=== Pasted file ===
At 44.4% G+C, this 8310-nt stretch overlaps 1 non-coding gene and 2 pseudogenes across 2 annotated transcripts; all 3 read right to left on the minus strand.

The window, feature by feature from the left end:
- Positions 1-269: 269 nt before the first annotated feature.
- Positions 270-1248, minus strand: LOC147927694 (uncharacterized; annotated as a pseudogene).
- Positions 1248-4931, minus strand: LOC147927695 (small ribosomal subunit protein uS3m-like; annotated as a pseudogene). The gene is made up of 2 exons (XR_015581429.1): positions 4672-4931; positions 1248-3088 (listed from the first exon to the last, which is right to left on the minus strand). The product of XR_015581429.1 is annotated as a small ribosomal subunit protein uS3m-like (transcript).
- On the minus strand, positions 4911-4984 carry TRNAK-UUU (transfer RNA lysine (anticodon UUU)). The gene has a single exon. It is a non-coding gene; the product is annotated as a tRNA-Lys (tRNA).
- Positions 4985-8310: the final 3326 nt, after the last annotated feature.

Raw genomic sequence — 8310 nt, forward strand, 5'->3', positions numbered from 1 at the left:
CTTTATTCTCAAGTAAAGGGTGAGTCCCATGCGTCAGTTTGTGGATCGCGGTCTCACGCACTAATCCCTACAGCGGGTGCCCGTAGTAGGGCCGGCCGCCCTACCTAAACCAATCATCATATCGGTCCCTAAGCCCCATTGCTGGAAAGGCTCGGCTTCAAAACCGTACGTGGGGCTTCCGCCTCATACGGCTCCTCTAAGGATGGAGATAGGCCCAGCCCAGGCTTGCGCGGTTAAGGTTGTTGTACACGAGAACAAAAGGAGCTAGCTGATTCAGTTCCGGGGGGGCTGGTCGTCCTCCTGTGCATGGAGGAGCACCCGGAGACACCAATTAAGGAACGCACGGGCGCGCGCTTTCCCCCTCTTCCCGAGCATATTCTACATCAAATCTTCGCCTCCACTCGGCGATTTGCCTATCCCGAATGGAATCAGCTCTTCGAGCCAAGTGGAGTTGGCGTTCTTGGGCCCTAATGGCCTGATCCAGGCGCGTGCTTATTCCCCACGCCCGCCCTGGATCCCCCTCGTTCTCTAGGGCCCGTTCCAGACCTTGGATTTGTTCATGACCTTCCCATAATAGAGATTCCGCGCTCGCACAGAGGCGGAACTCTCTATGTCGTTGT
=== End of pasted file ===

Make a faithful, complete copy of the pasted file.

At 44.4% G+C, this 8310-nt stretch overlaps 1 non-coding gene and 2 pseudogenes across 2 annotated transcripts; all 3 read right to left on the minus strand.

The window, feature by feature from the left end:
- Positions 1-269: 269 nt before the first annotated feature.
- Positions 270-1248, minus strand: LOC147927694 (uncharacterized; annotated as a pseudogene).
- Positions 1248-4931, minus strand: LOC147927695 (small ribosomal subunit protein uS3m-like; annotated as a pseudogene). The gene is made up of 2 exons (XR_015581429.1): positions 4672-4931; positions 1248-3088 (listed from the first exon to the last, which is right to left on the minus strand). The product of XR_015581429.1 is annotated as a small ribosomal subunit protein uS3m-like (transcript).
- On the minus strand, positions 4911-4984 carry TRNAK-UUU (transfer RNA lysine (anticodon UUU)). The gene has a single exon. It is a non-coding gene; the product is annotated as a tRNA-Lys (tRNA).
- Positions 4985-8310: the final 3326 nt, after the last annotated feature.

Raw genomic sequence — 8310 nt, forward strand, 5'->3', positions numbered from 1 at the left:
CTTTATTCTCAAGTAAAGGGTGAGTCCCATGCGTCAGTTTGTGGATCGCGGTCTCACGCACTAATCCCTACAGCGGGTGCCCGTAGTAGGGCCGGCCGCCCTACCTAAACCAATCATCATATCGGTCCCTAAGCCCCATTGCTGGAAAGGCTCGGCTTCAAAACCGTACGTGGGGCTTCCGCCTCATACGGCTCCTCTAAGGATGGAGATAGGCCCAGCCCAGGCTTGCGCGGTTAAGGTTGTTGTACACGAGAACAAAAGGAGCTAGCTGATTCAGTTCCGGGGGGGCTGGTCGTCCTCCTGTGCATGGAGGAGCACCCGGAGACACCAATTAAGGAACGCACGGGCGCGCGCTTTCCCCCTCTTCCCGAGCATATTCTACATCAAATCTTCGCCTCCACTCGGCGATTTGCCTATCCCGAATGGAATCAGCTCTTCGAGCCAAGTGGAGTTGGCGTTCTTGGGCCCTAATGGCCTGATCCAGGCGCGTGCTTATTCCCCACGCCCGCCCTGGATCCCCCTCGTTCTCTAGGGCCCGTTCCAGACCTTGGATTTGTTCATGACCTTCCCATAATAGAGATTCCGCGCTCGCACAGAGGCGGAACTCTCTATGTCGTTGT